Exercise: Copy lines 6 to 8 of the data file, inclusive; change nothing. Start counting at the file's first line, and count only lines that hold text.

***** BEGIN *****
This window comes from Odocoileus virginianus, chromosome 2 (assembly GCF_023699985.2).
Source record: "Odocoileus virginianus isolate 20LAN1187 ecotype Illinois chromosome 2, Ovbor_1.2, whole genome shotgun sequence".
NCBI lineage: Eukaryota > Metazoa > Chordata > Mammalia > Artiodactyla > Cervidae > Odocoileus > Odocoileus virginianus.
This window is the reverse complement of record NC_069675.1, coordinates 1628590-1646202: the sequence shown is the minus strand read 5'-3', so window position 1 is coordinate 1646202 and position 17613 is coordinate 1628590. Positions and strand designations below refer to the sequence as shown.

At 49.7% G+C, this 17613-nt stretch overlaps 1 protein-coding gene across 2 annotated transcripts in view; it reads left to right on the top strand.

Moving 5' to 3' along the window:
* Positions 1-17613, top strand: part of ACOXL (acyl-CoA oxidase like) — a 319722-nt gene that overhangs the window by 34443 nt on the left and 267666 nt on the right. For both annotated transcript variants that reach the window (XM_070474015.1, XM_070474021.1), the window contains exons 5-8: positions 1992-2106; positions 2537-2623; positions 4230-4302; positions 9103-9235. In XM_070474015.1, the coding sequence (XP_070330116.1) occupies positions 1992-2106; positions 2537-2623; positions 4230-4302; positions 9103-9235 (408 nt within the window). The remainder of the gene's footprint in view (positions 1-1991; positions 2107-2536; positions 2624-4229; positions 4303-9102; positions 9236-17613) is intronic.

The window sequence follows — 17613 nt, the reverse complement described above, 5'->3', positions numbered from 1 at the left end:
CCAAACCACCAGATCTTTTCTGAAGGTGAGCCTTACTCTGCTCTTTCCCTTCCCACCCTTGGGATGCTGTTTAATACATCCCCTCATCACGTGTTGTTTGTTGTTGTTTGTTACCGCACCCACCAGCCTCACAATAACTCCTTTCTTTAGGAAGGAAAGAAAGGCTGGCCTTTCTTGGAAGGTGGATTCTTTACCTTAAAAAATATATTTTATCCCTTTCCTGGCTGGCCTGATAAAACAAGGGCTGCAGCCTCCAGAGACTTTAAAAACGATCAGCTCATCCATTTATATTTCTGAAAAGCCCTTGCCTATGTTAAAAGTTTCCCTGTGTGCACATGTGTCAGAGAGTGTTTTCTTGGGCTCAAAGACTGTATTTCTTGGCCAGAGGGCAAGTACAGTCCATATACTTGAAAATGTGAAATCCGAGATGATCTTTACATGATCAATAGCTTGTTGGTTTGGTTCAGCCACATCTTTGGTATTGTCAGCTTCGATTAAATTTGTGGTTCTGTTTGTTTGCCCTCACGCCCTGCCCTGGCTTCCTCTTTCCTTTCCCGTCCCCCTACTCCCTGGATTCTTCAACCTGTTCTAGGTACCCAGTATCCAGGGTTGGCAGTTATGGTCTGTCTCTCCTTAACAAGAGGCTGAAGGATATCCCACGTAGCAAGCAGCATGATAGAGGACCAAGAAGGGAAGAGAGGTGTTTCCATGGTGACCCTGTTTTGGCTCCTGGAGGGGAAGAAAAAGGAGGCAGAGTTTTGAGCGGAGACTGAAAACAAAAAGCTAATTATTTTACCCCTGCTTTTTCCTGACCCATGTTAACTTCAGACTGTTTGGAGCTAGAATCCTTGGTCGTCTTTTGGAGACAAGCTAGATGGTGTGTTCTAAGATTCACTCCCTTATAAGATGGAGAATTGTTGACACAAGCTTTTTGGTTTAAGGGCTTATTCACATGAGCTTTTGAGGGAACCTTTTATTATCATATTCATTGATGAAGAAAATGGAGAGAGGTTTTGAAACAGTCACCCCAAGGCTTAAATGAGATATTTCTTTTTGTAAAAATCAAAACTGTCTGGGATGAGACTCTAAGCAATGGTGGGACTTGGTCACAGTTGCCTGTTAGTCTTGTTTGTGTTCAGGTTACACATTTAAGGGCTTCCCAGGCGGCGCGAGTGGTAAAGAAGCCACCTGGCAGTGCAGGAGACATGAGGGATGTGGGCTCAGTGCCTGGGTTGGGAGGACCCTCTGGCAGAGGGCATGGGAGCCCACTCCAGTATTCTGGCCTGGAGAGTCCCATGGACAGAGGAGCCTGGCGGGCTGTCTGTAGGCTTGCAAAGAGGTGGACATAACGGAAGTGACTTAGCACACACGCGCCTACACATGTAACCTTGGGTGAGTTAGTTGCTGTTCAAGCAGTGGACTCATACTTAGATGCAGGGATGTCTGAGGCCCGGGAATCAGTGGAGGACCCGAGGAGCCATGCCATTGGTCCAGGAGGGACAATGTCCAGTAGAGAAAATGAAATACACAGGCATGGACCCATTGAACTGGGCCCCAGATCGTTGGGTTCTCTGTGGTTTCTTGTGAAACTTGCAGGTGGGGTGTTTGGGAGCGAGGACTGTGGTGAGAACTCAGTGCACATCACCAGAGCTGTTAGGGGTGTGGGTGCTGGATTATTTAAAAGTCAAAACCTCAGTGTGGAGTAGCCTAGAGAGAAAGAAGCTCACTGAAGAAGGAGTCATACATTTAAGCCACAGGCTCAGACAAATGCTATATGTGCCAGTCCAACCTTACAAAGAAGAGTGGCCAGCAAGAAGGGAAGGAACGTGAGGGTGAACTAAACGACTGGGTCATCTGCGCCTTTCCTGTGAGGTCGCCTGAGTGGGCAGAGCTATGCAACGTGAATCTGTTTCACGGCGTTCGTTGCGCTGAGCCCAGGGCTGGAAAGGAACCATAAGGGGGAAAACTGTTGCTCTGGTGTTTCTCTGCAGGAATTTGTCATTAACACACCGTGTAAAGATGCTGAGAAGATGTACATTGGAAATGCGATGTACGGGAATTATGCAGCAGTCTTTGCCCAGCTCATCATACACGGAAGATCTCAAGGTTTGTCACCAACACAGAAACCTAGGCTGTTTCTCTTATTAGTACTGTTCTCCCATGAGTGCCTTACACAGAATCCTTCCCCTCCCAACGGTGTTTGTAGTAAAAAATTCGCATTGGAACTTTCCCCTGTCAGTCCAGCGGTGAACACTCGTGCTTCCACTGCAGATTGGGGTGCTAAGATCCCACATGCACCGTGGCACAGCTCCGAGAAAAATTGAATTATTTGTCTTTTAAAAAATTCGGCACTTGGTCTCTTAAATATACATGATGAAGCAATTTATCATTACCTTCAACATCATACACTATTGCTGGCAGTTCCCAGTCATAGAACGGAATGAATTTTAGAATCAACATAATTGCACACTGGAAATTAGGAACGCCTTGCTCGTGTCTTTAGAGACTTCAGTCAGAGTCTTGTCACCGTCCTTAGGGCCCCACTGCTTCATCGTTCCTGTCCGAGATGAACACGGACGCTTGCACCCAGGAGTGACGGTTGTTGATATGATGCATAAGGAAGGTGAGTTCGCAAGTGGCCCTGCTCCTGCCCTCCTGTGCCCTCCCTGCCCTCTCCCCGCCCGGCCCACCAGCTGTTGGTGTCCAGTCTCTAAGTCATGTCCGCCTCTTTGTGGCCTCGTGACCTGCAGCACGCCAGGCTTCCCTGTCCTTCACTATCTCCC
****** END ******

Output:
Moving 5' to 3' along the window:
* Positions 1-17613, top strand: part of ACOXL (acyl-CoA oxidase like) — a 319722-nt gene that overhangs the window by 34443 nt on the left and 267666 nt on the right. For both annotated transcript variants that reach the window (XM_070474015.1, XM_070474021.1), the window contains exons 5-8: positions 1992-2106; positions 2537-2623; positions 4230-4302; positions 9103-9235. In XM_070474015.1, the coding sequence (XP_070330116.1) occupies positions 1992-2106; positions 2537-2623; positions 4230-4302; positions 9103-9235 (408 nt within the window). The remainder of the gene's footprint in view (positions 1-1991; positions 2107-2536; positions 2624-4229; positions 4303-9102; positions 9236-17613) is intronic.

The window sequence follows — 17613 nt, the reverse complement described above, 5'->3', positions numbered from 1 at the left end: